Over the last several months, I’ve had trouble finding ammunition at my usual carriers. I use popular calibers (.45acp and .223rem) and live in the SF Bay area, so it could be due to small market/high demand forces. In either case, I’ve recently started thinking about reloading–not just to potentially save money, but limit my dependency on the supply chain. I think this might be of interest to other readers, too. Could we see a “Fundamentals of Reloading” installment?
With apologies to the dozens of other Ask Foghorn articles waiting for response, let’s talk about rolling your own . . .
It’s true: reloading can save you a ton of money. It can also render unto thee match grade ammunition precisely tuned to your specific firearm or purpose. The process is relatively simple.
Modern self-contained ammunition is composed of four main parts (from left to right): the primer, the case, the powder and the projectile. These components come together to form a single round of ammunition called a cartridge. But only three of these components are “used up” during the firing process: the primer, powder and projectile. The case can be re-used over and over again. The process of turning that used case into a fresh round of ammunition is called “reloading.”
When you pull the trigger on a firearm, the firing pin strikes the primer at the rear of the case. When it’s struck, the primer is emits a small spark. That spark travels through a small hole in the rear of the case to the main chamber. Smokeless powder waiting in that main chamber reacts with the spark and begins to burn, producing expanding gases.
These gases are trapped by the projectile (a.k.a., bullet)— which is seated in the top or “mouth” of the case and held in place by friction. When the pressure overcomes the force of friction keeping the projectile in the case, the two separate. The bullet heads down the barrel. The gasses dissipate. All that’s left is the spent brass case.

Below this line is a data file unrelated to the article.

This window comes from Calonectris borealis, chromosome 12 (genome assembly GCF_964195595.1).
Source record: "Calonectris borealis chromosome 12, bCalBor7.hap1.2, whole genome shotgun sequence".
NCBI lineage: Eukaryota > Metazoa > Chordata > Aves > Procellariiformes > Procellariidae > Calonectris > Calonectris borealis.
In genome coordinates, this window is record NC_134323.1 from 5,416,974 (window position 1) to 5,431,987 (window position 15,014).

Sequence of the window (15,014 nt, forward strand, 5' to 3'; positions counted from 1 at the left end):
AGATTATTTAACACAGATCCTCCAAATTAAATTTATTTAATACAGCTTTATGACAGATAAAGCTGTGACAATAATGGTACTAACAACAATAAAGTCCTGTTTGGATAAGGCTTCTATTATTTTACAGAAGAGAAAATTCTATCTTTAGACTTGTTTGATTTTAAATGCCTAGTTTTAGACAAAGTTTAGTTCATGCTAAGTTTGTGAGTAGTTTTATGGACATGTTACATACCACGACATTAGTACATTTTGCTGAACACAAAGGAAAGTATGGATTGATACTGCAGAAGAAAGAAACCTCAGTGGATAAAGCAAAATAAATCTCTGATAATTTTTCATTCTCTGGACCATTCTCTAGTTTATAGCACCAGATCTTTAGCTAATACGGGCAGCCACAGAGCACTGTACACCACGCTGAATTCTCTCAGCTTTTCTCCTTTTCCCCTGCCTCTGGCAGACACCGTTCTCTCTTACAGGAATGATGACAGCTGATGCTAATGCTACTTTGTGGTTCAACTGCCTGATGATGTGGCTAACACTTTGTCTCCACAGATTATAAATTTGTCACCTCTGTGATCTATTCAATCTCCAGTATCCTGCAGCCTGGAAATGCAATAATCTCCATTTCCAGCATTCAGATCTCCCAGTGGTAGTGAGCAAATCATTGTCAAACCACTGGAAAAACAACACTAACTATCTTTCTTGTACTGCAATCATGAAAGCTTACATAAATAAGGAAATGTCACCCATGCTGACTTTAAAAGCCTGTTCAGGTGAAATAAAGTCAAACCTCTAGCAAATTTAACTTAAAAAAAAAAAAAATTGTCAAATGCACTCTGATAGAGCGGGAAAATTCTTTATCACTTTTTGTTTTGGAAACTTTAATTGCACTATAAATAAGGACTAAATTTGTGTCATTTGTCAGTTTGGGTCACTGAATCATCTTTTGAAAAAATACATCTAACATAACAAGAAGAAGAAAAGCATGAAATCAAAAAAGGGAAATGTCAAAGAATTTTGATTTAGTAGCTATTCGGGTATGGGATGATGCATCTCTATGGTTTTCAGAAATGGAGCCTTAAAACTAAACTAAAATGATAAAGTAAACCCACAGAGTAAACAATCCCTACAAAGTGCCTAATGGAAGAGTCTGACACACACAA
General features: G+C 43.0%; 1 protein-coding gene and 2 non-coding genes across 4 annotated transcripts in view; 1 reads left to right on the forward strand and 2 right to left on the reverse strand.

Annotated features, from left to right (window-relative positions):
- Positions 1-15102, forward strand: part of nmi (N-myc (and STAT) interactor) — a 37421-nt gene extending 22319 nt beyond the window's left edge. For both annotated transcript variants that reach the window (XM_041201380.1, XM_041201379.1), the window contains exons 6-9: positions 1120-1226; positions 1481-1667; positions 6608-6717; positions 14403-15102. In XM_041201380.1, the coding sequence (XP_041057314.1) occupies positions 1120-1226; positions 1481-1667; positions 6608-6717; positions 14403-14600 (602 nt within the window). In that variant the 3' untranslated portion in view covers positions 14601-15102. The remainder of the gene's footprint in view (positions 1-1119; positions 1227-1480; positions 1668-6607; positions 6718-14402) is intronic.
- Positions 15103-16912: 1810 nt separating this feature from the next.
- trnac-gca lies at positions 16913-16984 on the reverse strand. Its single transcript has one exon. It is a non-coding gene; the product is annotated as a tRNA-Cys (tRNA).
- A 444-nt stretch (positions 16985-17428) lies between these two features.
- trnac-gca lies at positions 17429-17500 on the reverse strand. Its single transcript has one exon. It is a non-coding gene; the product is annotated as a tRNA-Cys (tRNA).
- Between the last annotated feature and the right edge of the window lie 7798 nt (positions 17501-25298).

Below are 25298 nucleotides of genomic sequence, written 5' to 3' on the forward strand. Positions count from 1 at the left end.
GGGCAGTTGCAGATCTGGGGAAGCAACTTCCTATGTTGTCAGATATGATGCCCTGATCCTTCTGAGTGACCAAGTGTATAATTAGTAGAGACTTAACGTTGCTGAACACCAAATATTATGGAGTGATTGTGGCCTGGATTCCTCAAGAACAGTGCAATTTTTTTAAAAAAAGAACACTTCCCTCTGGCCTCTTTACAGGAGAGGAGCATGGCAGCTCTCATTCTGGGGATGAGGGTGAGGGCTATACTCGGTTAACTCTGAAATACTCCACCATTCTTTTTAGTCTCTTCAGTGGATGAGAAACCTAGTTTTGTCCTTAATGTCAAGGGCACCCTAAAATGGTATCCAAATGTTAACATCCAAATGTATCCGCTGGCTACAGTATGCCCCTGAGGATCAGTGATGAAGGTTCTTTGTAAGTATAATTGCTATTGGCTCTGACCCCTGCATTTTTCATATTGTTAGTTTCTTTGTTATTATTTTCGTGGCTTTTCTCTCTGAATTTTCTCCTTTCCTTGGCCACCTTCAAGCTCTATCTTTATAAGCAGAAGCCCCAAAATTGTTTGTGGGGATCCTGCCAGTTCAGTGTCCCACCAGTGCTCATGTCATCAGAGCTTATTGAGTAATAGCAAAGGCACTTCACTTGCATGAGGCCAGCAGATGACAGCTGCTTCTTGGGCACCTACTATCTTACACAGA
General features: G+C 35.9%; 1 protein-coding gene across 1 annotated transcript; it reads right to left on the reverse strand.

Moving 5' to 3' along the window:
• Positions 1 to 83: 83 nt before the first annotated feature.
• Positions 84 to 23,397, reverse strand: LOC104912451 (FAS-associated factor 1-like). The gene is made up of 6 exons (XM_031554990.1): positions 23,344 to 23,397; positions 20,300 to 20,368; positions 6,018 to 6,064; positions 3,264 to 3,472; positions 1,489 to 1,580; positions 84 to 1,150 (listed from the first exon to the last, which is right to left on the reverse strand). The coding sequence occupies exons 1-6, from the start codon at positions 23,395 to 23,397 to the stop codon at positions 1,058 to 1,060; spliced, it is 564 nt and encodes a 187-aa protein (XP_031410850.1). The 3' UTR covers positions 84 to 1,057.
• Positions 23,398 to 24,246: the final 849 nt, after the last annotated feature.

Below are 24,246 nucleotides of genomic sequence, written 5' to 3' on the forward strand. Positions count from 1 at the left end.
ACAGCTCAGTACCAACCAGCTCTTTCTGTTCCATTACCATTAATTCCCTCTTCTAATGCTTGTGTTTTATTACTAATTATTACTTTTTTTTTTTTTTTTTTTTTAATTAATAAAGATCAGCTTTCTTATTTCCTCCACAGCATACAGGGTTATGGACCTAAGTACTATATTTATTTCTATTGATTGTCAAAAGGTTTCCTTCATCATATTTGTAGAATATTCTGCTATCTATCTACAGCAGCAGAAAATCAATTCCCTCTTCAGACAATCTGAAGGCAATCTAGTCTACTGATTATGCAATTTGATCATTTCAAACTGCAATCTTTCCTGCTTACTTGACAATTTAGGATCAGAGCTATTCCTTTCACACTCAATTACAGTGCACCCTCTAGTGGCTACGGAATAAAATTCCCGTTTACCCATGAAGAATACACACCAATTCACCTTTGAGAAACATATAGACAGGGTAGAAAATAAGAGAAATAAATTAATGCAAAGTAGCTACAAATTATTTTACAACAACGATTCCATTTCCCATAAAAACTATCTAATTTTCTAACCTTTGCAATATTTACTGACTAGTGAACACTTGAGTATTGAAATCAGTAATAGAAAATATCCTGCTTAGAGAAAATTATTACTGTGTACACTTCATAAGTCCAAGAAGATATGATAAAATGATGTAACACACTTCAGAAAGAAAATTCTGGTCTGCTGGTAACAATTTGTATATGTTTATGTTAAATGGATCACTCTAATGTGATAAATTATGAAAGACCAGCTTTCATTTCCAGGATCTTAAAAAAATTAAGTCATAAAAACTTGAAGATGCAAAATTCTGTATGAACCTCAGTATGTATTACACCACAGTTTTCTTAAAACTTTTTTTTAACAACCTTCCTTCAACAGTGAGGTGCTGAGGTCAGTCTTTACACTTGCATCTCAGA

The spent brass has lost two of the components in the firing process (the powder and the projectile) but the primer remains. (You can see the indentation the firing pin made in the primer here.) Primers are self-contained components. We can swap out the used one for a fresh one. But first we need to get the used one out of the case.
Brass is a fairly malleable metal; given the right pressure it will readily expand or bend. When the gunpowder starts burning the pressure inside the cartridge forces the case to expand and even stretch slightly, changing the case’s dimensions. Before we can add fresh powder and projectiles we need to resize the case back to its original dimensions so that it will fit in the gun (magazines and chamber).
So, in short, to reload this cartridge we need to do the following:
- Remove the spent primer.
- Resize the brass case to the original dimensions.
- Insert a fresh primer.
- Add gunpowder.
- Press a new projectile into the mouth of the case.
- Apply the finishing touches.
These steps require some specially designed tools. So before I dive into the play-by-play of the reloading process let’s talk about the equipment (don’t worry — there’s a shopping list at the bottom of the article).
The first thing on any aspiring reloader’s shopping list: a reloading manual. I use Hornady’s. It provides a great overview of the reloading process and offers page after page of handload “recipes”: how much of a specific powder you should use in a specific cartridge with a specific bullet weight. Hornady’s manual also lists “ideal” loads for reloaders looking to create the best balance of speed and accuracy for a given cartridge for a given application (hunting, self-defense, target shooting, etc.).
WARNING! The proper (i.e. safe) powder charge will differ based on the weight of the bullet you use. Heavier bullets have a lower maximum charge than light bullets. While the reason is fascinating and complex (and scheduled for an upcoming Ask Foghorn) the bottom line is critical for new reloaders.
Pay attention to bullet weight so that you never exceed the recommended maximum charge for that bullet weight.
Failure to comply usually forms a direct line between your shooting bench and the emergency room. You have been warned.